York University signed a formal agreement at Glendon on March 23 establishing a partnership between Glendon and La Cité collégiale which will offer theoretical and practical training in the field of media and communications to students of both institutions.
La Cité collégiale, a French-language community college of applied arts and technology in Ottawa, offers 85 programs to 15,000 students annually.
President of La Cité collégiale Andrée Lortie (right) outlined the advantages of this agreement. “This partnership establishes an important collaboration, providing greater access to postsecondary education in French in Ontario and assisting our students in the pursuit of a university education.” She emphasized the benefits of combining the practical training provided at the community college level with the theoretical education offered at university. “Students are looking for both components,” said Lortie, “well aware that it is what today’s employers require.”
Glendon Principal Kenneth McRoberts emphasized the excellent choice of communications as a subject for collaboration between the two institutions. “Glendon has a long-standing history of preparing graduates for the field of communications. Some of our most illustrious alumni work in related professions,” said McRoberts. Political commentator and journalist Chantal Hébert (BA ’76); Quebec correspondent for The Globe and Mail Rhéal Séguin (BA ’75); Toronto Star urban commentator Christopher Hume (BA ’73); and Denis Massicotte (BA ’72) editor of The Hill Times, Canada’s politics and government newsweekly in Ottawa, all got their start at Glendon.
Left: Mona Fortier, Kenneth McRoberts, Sheila Embleton and Andrée Lortie
A large delegation from each of the participating institutions came together for the signing of the agreement. The Cité collégiale team included Lortie; Dominique Godbout, associate vice-president of education; Lyne Michaud, director of the School for the Arts, Media & Communications; Jean-Maurice Lafond, coordinator of the Public Relations Program; and Mona Fortier, director of Regional Development, Recruitment & Communications.
The York team consisted of McRoberts; York Vice-President Academic & Provost Sheila Embleton; Françoise Mougeon, associate principal of academics & research at Glendon; Louise Lewin, associate principal of student services; and Marie-Thérèse Chaput, director of advancement at Glendon and the York University Foundation.
Glendon is the only fully bilingual liberal arts faculty in Canada, offering a variety of programs in the humanities and social sciences in both French and English. “We have hired 50 new professors in the past 10 years and all of them are able to teach in both French and English,” said McRoberts. “Glendon is eager to welcome students from every part of the Francophonie, and partnerships with such high quality institutions as Collège Boréal and La Cité collégiale are a benefit to everyone concerned.”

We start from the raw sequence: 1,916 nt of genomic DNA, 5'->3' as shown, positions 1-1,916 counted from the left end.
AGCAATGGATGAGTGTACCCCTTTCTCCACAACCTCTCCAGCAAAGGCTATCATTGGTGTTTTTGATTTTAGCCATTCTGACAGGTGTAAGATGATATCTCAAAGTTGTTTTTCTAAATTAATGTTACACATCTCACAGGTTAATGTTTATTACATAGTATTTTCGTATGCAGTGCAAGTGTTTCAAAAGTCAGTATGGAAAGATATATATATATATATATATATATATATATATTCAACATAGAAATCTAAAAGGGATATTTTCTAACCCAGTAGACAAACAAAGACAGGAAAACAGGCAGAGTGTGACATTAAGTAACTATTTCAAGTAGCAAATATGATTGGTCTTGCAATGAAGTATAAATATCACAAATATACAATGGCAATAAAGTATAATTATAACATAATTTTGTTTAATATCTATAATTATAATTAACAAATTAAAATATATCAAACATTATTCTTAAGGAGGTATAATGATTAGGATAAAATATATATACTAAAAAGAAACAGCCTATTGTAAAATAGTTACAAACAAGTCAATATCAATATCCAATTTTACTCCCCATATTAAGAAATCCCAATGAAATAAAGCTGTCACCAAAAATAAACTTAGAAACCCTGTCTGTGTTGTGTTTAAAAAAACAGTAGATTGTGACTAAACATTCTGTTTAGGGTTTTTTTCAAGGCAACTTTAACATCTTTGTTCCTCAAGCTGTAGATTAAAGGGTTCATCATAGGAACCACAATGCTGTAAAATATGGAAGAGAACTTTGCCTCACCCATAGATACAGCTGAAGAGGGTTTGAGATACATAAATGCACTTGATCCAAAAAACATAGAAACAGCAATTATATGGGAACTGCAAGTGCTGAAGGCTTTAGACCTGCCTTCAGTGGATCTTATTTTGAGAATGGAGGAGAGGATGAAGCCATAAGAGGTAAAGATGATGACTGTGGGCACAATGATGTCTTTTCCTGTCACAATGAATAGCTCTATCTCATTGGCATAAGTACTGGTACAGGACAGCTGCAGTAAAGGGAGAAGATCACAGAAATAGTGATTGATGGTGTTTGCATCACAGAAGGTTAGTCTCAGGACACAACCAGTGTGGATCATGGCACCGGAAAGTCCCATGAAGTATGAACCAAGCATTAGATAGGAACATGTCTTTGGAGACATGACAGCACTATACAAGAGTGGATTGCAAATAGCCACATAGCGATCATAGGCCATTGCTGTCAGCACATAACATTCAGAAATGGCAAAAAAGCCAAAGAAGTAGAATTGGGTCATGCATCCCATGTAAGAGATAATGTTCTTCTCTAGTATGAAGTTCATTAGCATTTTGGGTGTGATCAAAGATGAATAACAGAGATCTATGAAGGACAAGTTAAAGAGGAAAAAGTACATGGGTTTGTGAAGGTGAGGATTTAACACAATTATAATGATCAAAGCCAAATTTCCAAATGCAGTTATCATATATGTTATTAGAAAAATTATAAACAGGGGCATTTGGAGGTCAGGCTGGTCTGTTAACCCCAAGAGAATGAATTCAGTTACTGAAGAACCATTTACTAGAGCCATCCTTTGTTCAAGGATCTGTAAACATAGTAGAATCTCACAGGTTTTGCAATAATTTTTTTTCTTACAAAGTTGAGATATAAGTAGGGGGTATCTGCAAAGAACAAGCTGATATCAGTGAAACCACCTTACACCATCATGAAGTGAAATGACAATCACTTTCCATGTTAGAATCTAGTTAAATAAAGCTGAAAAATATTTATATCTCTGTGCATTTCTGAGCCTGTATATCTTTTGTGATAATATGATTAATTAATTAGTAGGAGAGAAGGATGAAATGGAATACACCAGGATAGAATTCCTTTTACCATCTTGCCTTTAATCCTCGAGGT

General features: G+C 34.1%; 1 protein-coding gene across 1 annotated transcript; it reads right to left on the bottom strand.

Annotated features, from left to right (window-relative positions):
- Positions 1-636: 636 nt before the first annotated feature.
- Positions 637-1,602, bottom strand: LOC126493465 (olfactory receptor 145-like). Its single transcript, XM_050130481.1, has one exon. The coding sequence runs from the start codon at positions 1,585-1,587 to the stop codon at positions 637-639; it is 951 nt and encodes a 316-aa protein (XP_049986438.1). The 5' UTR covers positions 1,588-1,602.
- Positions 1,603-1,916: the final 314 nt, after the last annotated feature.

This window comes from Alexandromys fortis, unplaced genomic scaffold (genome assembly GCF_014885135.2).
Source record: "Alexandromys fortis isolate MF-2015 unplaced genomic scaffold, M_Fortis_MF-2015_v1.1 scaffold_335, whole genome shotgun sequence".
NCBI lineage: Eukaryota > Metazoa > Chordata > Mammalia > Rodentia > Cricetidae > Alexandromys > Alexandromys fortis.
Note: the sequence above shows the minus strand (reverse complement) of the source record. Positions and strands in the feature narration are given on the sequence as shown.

Right: Andrée Lortie and Krystal Mathieu
The partnership signing event was also attended by first–year La Cité collégiale student Krystal Mathieu, who flew in from Ottawa to attest to the significance of this agreement for students. Mathieu is studying public relations and communications and may be among the first students to benefit from the partnership. “The new combined program will be a unique opportunity for a thorough preparation for the labour market in French,” said Mathieu. “I am seriously considering enrolling in the Glendon BA in 2010, once I complete my Cité collégiale diploma.”
The association between the two institutions will equally take advantage of their respective expertise to develop courses and programs geared towards Francophones in Ontario. The two institutions are also exploring the possibility of developing a bachelor of arts in public communication, which would comprise of courses offered at Glendon and result in a double accreditation for students. Furthermore, as of September 2009, graduates from the Public Relations Program of La Cité collégiale will have access to courses offered by Glendon, working towards a bachelor of arts in multidisciplinary studies with communications as an option.
Left: Sheila Embleton, Kenneth McRoberts and Andrée Lortie
“York is the only university in Southern Ontario offering a truly bilingual education, through Glendon,” said Sheila Embleton. “And Glendon’s scope is rapidly expanding with the recently opened bilingual Master’s Program in Public & International Affairs; the concurrent Bachelor of Education Program for training French and French immersion teachers; as well as the proposed new program of a French-language master of culture et société. With half of all French-speaking residents of Ontario living in or close to Toronto, Glendon is an ideal choice for this partnership.” Embleton also pointed out that York already has successful partnerships with other community colleges, such as Seneca and Sheridan, thus having the expertise for these collaborations to build on.
“Partnerships with Francophone community colleges represent an essential aspect of Glendon’s mission as the Centre of Excellence for French-Language & Bilingual Postsecondary Education. With agreements of this kind, Glendon will be in a better position to satisfy the needs of its Francophone and Francophile students,” said McRoberts.
Submitted to YFile by Glendon communications officer Marika Kemeny